Nurse prescribing in primary care in Spain: legal framework, historical characteristics and relationship to perceived professional identity


  • Angel Romero-Collado RN, MSc,

    Professor of Nursing, Corresponding author
    1. Nursing Department, University of Girona, Girona, Spain
    Search for more papers by this author
  • Erica Homs-Romero RN,

    Primary Care Nurse
    1. Vilafant Basic Healthcare Area, Catalan Health Institute (Institut Català de la Salut), Girona, Spain
    Search for more papers by this author
  • Edurne Zabaleta-del-Olmo MSc, RN,

    Primary Care Nurse, Researcher
    1. University Institute for Primary Care Research Jordi Gol (Institut Universitari d'Investigació en Atenció Primària (IDIAP) Jordi Gol), Barcelona, Spain
    2. Universitat Autònoma de Barcelona, Bellaterra, Spain
    Search for more papers by this author
  • Dolors Juvinya-Canal RN, PhD

    Professor of Nursing
    1. Nursing Department, University of Girona, Girona, Spain
    Search for more papers by this author



To identify the extent of nurse prescription and determine specific medications and/or health-care supplies routinely prescribed by primary care nurses in Spain in a changing legal context. To explore nurse perceptions of legalized nurse prescription's relationship to professional identity.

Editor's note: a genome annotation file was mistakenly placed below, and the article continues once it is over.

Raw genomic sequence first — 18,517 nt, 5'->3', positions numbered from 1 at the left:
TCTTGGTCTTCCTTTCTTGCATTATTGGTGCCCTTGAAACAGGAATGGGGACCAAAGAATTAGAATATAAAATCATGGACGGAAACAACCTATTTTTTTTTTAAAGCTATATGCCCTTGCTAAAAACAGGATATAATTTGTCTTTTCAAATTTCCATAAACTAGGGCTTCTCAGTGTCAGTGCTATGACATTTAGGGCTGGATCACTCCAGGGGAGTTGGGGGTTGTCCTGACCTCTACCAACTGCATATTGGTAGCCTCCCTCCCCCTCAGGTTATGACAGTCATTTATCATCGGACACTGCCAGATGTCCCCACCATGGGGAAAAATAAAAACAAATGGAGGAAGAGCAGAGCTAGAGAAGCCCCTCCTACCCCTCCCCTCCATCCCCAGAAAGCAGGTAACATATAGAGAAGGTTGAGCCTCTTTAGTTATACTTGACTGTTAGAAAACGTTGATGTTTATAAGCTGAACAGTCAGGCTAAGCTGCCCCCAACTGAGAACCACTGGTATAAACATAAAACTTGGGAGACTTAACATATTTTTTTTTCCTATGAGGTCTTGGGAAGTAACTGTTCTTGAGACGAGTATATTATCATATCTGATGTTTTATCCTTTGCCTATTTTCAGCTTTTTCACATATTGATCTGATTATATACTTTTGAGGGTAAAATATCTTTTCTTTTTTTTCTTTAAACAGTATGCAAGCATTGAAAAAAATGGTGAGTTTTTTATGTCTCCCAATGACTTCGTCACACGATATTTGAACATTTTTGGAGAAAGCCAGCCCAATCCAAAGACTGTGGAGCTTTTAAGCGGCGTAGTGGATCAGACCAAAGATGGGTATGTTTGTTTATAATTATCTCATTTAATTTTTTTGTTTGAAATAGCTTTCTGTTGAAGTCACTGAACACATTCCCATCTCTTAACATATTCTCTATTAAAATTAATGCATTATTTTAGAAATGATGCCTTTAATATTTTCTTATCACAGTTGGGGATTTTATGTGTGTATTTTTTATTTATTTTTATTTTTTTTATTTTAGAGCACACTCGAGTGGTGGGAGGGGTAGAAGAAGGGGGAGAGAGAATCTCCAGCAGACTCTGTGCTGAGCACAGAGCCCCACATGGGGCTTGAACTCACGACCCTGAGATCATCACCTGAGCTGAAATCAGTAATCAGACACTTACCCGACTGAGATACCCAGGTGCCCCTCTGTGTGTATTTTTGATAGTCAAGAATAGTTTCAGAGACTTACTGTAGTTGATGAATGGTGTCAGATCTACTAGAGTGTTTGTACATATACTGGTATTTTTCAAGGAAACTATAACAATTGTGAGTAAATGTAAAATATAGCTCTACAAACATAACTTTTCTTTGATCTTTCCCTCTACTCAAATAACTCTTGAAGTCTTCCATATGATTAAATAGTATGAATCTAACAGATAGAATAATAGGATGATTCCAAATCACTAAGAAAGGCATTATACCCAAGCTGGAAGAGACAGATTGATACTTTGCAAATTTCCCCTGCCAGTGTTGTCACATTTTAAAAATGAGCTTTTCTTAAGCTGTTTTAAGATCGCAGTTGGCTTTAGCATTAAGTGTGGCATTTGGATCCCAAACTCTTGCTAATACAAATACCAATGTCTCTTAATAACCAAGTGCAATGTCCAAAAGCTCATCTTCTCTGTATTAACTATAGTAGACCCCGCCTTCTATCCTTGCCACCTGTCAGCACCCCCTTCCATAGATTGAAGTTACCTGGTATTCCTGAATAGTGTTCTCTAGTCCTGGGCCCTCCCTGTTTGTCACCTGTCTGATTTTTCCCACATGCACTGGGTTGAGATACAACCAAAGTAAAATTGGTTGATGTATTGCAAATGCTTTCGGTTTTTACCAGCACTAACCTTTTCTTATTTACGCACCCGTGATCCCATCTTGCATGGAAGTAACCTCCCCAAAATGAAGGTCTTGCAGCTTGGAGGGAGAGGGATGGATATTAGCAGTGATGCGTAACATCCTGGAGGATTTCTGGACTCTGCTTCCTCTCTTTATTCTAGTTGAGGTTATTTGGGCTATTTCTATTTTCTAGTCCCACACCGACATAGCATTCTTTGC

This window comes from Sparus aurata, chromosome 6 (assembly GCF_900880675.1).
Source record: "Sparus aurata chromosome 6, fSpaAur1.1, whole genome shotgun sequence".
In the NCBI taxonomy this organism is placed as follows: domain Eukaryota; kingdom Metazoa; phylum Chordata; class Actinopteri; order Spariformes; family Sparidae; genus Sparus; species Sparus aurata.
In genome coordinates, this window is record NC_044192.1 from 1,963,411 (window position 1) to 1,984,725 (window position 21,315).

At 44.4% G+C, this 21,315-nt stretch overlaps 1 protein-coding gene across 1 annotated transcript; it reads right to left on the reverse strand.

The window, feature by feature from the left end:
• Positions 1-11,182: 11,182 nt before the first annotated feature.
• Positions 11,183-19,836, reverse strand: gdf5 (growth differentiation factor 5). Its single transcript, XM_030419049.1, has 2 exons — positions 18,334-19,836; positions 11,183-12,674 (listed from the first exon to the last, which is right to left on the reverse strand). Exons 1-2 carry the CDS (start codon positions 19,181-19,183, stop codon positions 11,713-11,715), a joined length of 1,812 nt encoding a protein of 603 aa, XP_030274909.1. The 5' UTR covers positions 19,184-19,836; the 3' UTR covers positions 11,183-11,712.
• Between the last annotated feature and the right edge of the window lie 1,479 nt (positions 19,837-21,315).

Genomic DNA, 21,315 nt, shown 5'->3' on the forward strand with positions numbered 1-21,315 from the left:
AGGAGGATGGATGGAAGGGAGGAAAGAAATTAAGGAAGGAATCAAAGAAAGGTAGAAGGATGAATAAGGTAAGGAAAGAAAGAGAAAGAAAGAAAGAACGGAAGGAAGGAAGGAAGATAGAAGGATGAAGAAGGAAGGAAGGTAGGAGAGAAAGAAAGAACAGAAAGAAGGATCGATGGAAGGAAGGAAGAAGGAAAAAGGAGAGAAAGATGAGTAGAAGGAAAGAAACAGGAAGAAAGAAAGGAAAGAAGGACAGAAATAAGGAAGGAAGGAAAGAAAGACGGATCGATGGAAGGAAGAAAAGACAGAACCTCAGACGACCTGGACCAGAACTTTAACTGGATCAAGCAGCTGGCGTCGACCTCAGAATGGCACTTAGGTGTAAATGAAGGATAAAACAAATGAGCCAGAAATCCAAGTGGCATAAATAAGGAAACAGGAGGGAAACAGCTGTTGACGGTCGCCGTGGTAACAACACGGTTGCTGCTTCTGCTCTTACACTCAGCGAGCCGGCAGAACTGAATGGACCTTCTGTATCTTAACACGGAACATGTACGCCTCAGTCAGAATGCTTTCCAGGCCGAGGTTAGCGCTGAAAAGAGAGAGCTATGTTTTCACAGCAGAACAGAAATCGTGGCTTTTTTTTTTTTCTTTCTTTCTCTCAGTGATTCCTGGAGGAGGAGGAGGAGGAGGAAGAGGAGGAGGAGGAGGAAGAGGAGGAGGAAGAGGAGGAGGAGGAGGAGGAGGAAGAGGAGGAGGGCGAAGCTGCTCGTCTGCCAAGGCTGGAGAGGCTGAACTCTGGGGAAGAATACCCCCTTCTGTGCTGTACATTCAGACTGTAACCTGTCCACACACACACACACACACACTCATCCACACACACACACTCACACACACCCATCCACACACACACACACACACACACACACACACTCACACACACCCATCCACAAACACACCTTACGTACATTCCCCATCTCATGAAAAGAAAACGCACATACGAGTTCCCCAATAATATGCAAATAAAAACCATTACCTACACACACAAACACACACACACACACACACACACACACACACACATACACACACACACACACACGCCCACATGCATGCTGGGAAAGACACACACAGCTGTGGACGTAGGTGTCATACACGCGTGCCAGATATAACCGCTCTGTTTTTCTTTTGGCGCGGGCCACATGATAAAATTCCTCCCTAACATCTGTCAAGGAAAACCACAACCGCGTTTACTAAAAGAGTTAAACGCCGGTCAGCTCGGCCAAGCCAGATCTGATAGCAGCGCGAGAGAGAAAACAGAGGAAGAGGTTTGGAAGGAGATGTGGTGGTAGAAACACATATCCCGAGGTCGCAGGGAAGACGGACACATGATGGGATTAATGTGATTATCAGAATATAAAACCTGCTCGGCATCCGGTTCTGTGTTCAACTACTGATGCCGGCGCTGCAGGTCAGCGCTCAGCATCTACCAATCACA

Although the Spanish public has similar confidence in nurses and physicians, professional identity remains a concern for nurses. Nurse prescription has a confusing history in Spain but is increasingly common elsewhere, and may enhance nursing's professional profile.


A cross-sectional survey reporting the occurrence of nurse prescription in one province in Spain and primary care nurses' perceptions of nurse prescription and professional identity in this province.


The response rate was 69.6% (87 nurses). Frequent nurse-prescribed medications were vaccinations (63.1%), topical antiseptics (60.7%) and antipyretics (44.8%); health-care supplies included supplies for diabetes (51.8%), wound care dressings (44.2%) and incontinence (26.7%). Respondents indicated that nurse prescription positively contributes to the profession and to its development.


Nurse prescribing exists in primary care in Spain, and formal legalization is in progress but awaits a consensus formulary. Nurses indicated that full legalization would increase professional autonomy and contribute positively to the profession, as an example of how policy can have an impact on practice.

Implications for nursing management

Spain's experience with inconclusive shifts in the legal status of nurse prescribing may contribute to the discussion in countries where this professional practice is not yet established.